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Kaposi sarcoma is a type of cancer in which abnormal cells grow under the skin and in the lining of tissues, causing dark purple spots or lesions. Classic Kaposi sarcoma used to be a rare disease that affected mostly middle-aged men of Mediterranean and Jewish descent. Another type strikes people with a weakened immune system. During the early days of the HIV/AIDS epidemic, Kaposi sarcoma became one of the first visible signs that someone had that disease.
Because of their appearance, the lesions of Kaposi sarcoma may take an emotional as well as a physical toll. The cancer can also cause significant disability and even death. Your doctors will recommend how to treat the cancer based on your overall health and immune function, and the size, number, and locations of the lesions. When patients have an immune system that is functioning well, surgery is often recommended as a treatment for surface lesions.
Surgery works best if the cancer is confined to one area or a few specific places. The goal of surgery is to remove the existing cancer cells and, sometimes, nearby cells.
Surgeons use several options to remove Kaposi sarcomas:
Electrodessication and curettage. The surgeon uses a small surgical instrument called a curette to take out the cancer, then delivers electrical pulses through a tiny needle to the edges of the wound to stop the bleeding and kill any remaining cancer cells.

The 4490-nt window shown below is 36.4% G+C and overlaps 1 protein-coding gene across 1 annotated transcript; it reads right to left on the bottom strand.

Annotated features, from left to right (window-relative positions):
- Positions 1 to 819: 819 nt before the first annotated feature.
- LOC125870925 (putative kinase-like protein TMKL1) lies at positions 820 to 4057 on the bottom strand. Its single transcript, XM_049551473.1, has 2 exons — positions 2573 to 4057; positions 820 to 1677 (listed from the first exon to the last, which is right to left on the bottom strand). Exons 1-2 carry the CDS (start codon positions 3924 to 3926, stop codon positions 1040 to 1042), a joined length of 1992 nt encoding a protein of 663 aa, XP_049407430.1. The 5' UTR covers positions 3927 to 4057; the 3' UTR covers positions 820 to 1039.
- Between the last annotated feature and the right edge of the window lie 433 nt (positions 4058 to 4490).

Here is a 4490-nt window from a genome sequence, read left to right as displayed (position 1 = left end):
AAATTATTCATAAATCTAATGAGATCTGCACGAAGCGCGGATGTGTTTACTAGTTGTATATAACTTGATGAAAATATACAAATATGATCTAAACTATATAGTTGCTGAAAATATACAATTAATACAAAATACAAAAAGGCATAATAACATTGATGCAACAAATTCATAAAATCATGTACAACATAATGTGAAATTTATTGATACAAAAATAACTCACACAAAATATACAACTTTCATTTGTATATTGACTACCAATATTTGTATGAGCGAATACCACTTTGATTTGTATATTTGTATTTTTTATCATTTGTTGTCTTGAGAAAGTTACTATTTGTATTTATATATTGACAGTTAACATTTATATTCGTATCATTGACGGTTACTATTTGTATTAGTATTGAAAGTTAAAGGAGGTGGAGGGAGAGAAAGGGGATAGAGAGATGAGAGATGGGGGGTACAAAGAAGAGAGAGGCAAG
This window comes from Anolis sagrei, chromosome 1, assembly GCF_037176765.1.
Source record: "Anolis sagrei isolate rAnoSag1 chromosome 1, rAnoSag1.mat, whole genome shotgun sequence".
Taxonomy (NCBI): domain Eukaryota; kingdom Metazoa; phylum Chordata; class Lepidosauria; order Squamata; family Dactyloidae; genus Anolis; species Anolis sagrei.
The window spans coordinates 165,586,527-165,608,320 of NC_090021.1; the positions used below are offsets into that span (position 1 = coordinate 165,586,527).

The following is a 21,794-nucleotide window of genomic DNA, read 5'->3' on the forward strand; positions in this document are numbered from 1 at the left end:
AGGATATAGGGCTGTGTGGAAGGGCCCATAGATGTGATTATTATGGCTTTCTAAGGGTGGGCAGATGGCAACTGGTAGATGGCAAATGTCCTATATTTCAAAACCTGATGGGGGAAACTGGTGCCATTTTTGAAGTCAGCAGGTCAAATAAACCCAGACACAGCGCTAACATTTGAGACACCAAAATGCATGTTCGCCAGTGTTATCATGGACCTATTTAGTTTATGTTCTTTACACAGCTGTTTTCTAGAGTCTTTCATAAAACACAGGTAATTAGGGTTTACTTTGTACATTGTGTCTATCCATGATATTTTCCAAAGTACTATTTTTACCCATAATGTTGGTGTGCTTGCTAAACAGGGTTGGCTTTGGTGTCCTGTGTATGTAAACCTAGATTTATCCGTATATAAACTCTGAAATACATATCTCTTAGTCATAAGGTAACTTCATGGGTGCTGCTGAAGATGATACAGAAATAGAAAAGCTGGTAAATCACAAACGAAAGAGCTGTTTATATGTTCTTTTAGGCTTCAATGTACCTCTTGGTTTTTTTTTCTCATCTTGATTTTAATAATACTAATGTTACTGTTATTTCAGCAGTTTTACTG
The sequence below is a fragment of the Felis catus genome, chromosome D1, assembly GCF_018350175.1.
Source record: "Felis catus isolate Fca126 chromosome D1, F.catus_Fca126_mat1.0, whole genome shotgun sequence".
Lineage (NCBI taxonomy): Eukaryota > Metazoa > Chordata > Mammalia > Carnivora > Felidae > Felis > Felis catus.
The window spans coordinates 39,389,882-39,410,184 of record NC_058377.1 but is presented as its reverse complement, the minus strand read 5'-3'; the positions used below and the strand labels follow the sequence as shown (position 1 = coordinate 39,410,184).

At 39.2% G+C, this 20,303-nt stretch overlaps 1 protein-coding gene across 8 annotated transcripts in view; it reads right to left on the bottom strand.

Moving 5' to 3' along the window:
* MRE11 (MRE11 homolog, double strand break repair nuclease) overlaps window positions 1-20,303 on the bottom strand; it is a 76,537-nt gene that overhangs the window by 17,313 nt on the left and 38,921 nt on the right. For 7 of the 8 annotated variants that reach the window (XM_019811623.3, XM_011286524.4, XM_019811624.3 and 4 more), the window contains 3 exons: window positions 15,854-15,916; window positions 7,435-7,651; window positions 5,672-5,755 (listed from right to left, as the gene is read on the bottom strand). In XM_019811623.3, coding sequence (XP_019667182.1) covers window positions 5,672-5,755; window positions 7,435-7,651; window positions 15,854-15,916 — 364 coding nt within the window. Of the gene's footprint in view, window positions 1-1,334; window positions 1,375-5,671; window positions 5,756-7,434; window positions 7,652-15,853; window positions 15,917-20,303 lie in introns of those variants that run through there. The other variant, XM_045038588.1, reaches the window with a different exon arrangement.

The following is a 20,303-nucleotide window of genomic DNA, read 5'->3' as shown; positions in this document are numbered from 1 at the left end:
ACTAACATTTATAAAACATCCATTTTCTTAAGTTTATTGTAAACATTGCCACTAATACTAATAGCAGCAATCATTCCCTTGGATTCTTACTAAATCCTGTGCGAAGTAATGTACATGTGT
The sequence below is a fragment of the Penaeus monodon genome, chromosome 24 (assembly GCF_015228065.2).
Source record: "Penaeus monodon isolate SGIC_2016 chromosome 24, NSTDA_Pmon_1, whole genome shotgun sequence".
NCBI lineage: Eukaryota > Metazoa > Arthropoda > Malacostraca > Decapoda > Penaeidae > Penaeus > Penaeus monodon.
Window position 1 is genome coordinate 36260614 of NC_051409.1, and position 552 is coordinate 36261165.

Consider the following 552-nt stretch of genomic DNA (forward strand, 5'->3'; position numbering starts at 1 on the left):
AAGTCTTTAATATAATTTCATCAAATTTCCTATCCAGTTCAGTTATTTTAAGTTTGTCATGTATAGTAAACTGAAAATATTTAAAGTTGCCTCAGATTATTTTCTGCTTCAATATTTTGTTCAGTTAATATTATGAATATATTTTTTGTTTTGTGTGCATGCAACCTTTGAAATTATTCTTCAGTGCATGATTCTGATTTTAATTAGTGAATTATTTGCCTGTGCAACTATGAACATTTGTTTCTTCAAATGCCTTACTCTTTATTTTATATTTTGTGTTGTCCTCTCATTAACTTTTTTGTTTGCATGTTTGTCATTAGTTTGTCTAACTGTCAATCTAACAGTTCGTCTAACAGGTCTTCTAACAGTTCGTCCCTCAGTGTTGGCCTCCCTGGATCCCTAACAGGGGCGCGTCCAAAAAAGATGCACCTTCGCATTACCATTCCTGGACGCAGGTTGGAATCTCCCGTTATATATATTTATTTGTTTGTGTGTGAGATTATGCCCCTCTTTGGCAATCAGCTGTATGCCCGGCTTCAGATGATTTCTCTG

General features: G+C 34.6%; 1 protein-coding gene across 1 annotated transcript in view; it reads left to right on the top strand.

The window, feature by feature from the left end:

Freezing (cryotherapy). This procedure uses a specialized tool to freeze Kaposi sarcoma cells and tissue, which are then removed.
Local excision. This technique involves cutting the Kaposi sarcoma lesions out of your skin along with a small amount of tissue surrounding the cancer.
Before you undergo any of these options, your doctor will give you specific instructions for the day of the surgery. In general, you should avoid alcohol at least 24 hours beforehand, and if you smoke, you may need to stop up to two weeks in advance. As part of the prep work, you'll be asked if you have any allergies to certain medications or to latex, and to list the names of all the drugs and supplements you're taking. You may need to stop some or all of them before the surgery. Be sure to leave jewelry and any other valuables at home on the day of your surgery.
Other types of treatment that might be recommended along with or as an alternative to surgery are:
HIV/AIDS therapies. If you have HIV, treatments that help your immune system can also fight Kaposi sarcoma.
Radiation. Radiation therapy can kill cancer cells in the layers of the skin without harming deeper tissues, so it may be recommended for the treatment of some lesions.
Chemotherapy. Some anticancer drugs are taken orally and fight cancer throughout the body while others can be injected directly into the Kaposi sarcoma lesions or applied as a cream or gel.
Biological agents. Some medications use your body's immune system to fight Kaposi's sarcoma.
Depending on your doctor's recommendations and your situation, you might want to think about joining a Kaposi sarcoma clinical trial for treatment. Ask your doctor if there are any for which you might be eligible.
The surgery may get rid of your cancer completely, but there is a chance it may recur. Over the long term, you will need to follow up with your doctors to make sure your cancer has not come back. Make sure you understand when to go back to the doctor, both immediately after surgery and in the months and years that follow. The American Cancer Society recommends that you avoid smoking.
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